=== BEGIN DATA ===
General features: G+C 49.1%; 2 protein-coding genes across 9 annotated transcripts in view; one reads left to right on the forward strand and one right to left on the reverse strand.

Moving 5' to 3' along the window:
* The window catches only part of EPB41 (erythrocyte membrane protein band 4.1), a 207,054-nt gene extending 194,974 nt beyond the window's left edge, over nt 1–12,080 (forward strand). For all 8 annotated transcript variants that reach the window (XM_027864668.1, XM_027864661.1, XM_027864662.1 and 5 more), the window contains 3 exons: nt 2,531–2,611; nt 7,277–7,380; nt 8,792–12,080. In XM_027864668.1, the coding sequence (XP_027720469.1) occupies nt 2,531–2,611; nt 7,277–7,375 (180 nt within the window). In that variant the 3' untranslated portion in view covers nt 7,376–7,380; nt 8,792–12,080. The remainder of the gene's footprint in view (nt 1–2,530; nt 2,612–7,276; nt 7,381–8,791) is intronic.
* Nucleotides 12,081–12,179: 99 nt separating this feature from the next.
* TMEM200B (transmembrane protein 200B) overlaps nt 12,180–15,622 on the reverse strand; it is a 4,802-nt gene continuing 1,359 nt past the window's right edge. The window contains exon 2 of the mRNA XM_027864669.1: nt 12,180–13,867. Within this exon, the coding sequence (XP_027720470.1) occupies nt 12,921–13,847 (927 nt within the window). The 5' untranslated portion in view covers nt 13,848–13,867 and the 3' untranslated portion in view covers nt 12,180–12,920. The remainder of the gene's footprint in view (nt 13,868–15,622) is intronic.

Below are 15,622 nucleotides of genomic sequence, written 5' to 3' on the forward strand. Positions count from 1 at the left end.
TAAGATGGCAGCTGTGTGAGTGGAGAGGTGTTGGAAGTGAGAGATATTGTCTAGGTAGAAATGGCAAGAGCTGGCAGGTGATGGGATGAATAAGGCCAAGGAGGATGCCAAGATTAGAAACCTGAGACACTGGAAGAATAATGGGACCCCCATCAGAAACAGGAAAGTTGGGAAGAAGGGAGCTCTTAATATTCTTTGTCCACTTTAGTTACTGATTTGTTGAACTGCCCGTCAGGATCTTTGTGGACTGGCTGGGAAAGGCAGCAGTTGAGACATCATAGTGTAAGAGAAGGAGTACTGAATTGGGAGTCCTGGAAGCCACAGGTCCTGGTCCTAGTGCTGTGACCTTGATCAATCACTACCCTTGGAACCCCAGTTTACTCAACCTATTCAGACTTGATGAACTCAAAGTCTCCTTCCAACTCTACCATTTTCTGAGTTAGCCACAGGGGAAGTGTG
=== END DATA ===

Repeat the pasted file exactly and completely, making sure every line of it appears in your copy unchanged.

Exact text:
General features: G+C 49.1%; 2 protein-coding genes across 9 annotated transcripts in view; one reads left to right on the forward strand and one right to left on the reverse strand.

Moving 5' to 3' along the window:
* The window catches only part of EPB41 (erythrocyte membrane protein band 4.1), a 207,054-nt gene extending 194,974 nt beyond the window's left edge, over nt 1–12,080 (forward strand). For all 8 annotated transcript variants that reach the window (XM_027864668.1, XM_027864661.1, XM_027864662.1 and 5 more), the window contains 3 exons: nt 2,531–2,611; nt 7,277–7,380; nt 8,792–12,080. In XM_027864668.1, the coding sequence (XP_027720469.1) occupies nt 2,531–2,611; nt 7,277–7,375 (180 nt within the window). In that variant the 3' untranslated portion in view covers nt 7,376–7,380; nt 8,792–12,080. The remainder of the gene's footprint in view (nt 1–2,530; nt 2,612–7,276; nt 7,381–8,791) is intronic.
* Nucleotides 12,081–12,179: 99 nt separating this feature from the next.
* TMEM200B (transmembrane protein 200B) overlaps nt 12,180–15,622 on the reverse strand; it is a 4,802-nt gene continuing 1,359 nt past the window's right edge. The window contains exon 2 of the mRNA XM_027864669.1: nt 12,180–13,867. Within this exon, the coding sequence (XP_027720470.1) occupies nt 12,921–13,847 (927 nt within the window). The 5' untranslated portion in view covers nt 13,848–13,867 and the 3' untranslated portion in view covers nt 12,180–12,920. The remainder of the gene's footprint in view (nt 13,868–15,622) is intronic.

Below are 15,622 nucleotides of genomic sequence, written 5' to 3' on the forward strand. Positions count from 1 at the left end.
TAAGATGGCAGCTGTGTGAGTGGAGAGGTGTTGGAAGTGAGAGATATTGTCTAGGTAGAAATGGCAAGAGCTGGCAGGTGATGGGATGAATAAGGCCAAGGAGGATGCCAAGATTAGAAACCTGAGACACTGGAAGAATAATGGGACCCCCATCAGAAACAGGAAAGTTGGGAAGAAGGGAGCTCTTAATATTCTTTGTCCACTTTAGTTACTGATTTGTTGAACTGCCCGTCAGGATCTTTGTGGACTGGCTGGGAAAGGCAGCAGTTGAGACATCATAGTGTAAGAGAAGGAGTACTGAATTGGGAGTCCTGGAAGCCACAGGTCCTGGTCCTAGTGCTGTGACCTTGATCAATCACTACCCTTGGAACCCCAGTTTACTCAACCTATTCAGACTTGATGAACTCAAAGTCTCCTTCCAACTCTACCATTTTCTGAGTTAGCCACAGGGGAAGTGTG